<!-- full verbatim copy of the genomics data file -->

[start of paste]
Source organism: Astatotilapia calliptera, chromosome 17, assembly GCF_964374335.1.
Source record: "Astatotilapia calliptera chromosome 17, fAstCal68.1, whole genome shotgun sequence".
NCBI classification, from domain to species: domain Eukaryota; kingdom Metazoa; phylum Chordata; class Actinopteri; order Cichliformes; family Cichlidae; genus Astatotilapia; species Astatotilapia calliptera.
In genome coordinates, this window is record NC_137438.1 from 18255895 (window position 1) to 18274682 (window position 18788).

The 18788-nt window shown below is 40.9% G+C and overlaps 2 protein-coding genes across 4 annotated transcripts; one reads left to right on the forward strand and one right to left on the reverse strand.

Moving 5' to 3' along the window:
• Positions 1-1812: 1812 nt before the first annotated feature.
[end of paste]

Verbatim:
Source organism: Astatotilapia calliptera, chromosome 17, assembly GCF_964374335.1.
Source record: "Astatotilapia calliptera chromosome 17, fAstCal68.1, whole genome shotgun sequence".
NCBI classification, from domain to species: domain Eukaryota; kingdom Metazoa; phylum Chordata; class Actinopteri; order Cichliformes; family Cichlidae; genus Astatotilapia; species Astatotilapia calliptera.
In genome coordinates, this window is record NC_137438.1 from 18255895 (window position 1) to 18274682 (window position 18788).

The 18788-nt window shown below is 40.9% G+C and overlaps 2 protein-coding genes across 4 annotated transcripts; one reads left to right on the forward strand and one right to left on the reverse strand.

Moving 5' to 3' along the window:
• Positions 1-1812: 1812 nt before the first annotated feature.